During a move and/or resize operation in the exemplary embodiment, the software consumer stores a new QPTP to a register in the hardware producer 302 and notifies the hardware producer 302. This store QPTP may occur in state one 404, state two 400, state three 408, state four 406, or state five 410. If the hardware producer 302 was in the process of storing a QE in state three 408, it needs to be guaranteed that it completes in state six 414. This may be performed differently on different processors. For example, a store instruction may be followed by a load instruction to verify that the store completed, because the load instruction is synchronous.

FIG. 5 shows how the queue is moved and/or resized according to an exemplary embodiment of the present invention, where the hardware producer 302 is an HCA having a HCA driver (HCAD). Initialization is performed at 500 for the new queue, including setting up tables, indices, and the like. Then, the new QPTP is stored in the HCA at 502. The queue state is loaded from the HCA at 504 and it is determined whether the queue state is 1, 2, 3, 4, 5, or 6. In all of these states, the HCA will not put any more entries on the old queue. If not, there is an error 508 and the store failed. Otherwise, the QPTP is loaded from the HCA at 510. If the QPTP is in range in the new queue at 512, then it is determined whether the queue state is state 6. If so, the HCA is storing a QE on the old queue at 518 and a short wait is introduced 520 to allow the HCA to complete the store before checking again whether the queue state is state 6 at 514. Otherwise, the process is done at 516. At this point, no events will be posted to the old queue.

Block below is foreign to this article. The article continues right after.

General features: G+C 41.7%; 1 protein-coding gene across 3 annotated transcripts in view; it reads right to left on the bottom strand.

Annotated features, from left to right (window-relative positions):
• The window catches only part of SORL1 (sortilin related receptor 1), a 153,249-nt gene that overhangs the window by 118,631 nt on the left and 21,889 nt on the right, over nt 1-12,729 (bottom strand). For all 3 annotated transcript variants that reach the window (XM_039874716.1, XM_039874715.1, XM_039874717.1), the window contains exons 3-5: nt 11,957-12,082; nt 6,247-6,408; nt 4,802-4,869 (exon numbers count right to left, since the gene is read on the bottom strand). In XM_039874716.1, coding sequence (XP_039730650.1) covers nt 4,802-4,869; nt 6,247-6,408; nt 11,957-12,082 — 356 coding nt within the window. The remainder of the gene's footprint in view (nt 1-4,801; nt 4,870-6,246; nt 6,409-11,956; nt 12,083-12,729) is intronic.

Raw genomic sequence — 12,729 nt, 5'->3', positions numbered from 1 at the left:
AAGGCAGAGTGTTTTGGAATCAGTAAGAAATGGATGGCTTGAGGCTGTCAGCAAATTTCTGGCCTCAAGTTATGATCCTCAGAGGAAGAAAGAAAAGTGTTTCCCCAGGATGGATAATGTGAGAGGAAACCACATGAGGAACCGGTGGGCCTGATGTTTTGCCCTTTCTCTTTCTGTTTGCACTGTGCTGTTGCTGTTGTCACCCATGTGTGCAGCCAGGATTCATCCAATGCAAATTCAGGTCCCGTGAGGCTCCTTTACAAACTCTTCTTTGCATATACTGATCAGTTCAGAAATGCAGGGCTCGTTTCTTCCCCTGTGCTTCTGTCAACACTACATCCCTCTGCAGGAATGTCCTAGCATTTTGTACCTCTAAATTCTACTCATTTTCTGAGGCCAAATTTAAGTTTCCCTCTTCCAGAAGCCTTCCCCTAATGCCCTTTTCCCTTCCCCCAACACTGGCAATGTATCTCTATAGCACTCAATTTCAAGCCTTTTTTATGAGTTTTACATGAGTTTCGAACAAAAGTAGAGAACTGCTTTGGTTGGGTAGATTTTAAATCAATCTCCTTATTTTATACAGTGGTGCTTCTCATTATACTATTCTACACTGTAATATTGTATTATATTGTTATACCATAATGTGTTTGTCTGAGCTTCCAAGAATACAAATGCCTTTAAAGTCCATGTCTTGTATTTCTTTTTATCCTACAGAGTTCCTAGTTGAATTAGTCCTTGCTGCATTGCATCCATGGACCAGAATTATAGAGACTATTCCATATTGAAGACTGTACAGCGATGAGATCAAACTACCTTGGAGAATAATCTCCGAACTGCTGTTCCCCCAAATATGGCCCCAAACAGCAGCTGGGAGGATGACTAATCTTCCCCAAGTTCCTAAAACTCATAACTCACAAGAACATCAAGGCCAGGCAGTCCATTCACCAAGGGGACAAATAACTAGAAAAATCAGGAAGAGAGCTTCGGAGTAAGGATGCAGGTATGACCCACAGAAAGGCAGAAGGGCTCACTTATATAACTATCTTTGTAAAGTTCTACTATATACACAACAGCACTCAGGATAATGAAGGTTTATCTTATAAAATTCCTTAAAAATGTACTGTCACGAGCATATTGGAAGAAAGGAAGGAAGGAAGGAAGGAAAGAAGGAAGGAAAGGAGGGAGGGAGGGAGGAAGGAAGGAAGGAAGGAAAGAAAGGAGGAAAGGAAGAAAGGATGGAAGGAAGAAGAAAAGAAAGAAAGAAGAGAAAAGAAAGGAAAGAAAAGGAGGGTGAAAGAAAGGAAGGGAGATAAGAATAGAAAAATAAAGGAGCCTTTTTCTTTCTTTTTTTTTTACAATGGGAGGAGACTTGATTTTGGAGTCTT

In an exemplary embodiment, in order to initialize the new queue at 500, the HCAD creates a new set of QPTs and queue pages. The HCAD retrieves one or more pages for the new QPTs and queue pages and pins them. The HCAD initializes the new QPTs and the new queue pages by setting valid bits to zero. The HCAD stores the new QPTP into the HCA. At this point, the HCAD has effectively committed the move and/or resize operation and the initial steps are complete.

If the queue is resized larger, additional QPs, CQs, PTs, and the like can then reference the larger queue. After emptying the old queue, the memory resources can be reclaimed.

FIG. 6 shows an old queue 600 in an initial state before it is moved to a new queue 602 according to an exemplary embodiment of the present invention. A software consumer in memory 300 holds a queue head pointer 604 that points to the head of the old queue 600. The hardware producer 302, such as an HCA holds a QTP 606 in a queue context 608 that points to the tail of the old queue 600. There is a queue context 608 for each queue in the queue table 308.

The software consumer in memory 300 builds a new queue 602 by allocating a portion of memory 300, which may be larger, smaller, or the same size as the old queue 600. Initially, the new queue 602 is empty as indicated by a valid bit in each entry being set to an invalid state and by the head and tail pointer pointing to the same entry in the new queue 602. Initially, the old queue 600 remains operational as shown in FIG. 6, even though the old queue is about to be moved. The QTP 606 is to point to the new queue 602, when the hardware producer 302 attempts to use the QTP 606 pointing to the old queue, but discovers that it is no longer valid. Then, the hardware producer 302 retrieves a new value for the QTP 606, which points to the new queue 602. The software consumer retrieves entries from the head of the old queue 600 using the queue head pointer 604 and the hardware producer 302 posts new entries to the tail of the new queue 602 using the QTP 606, as shown in FIG. 7.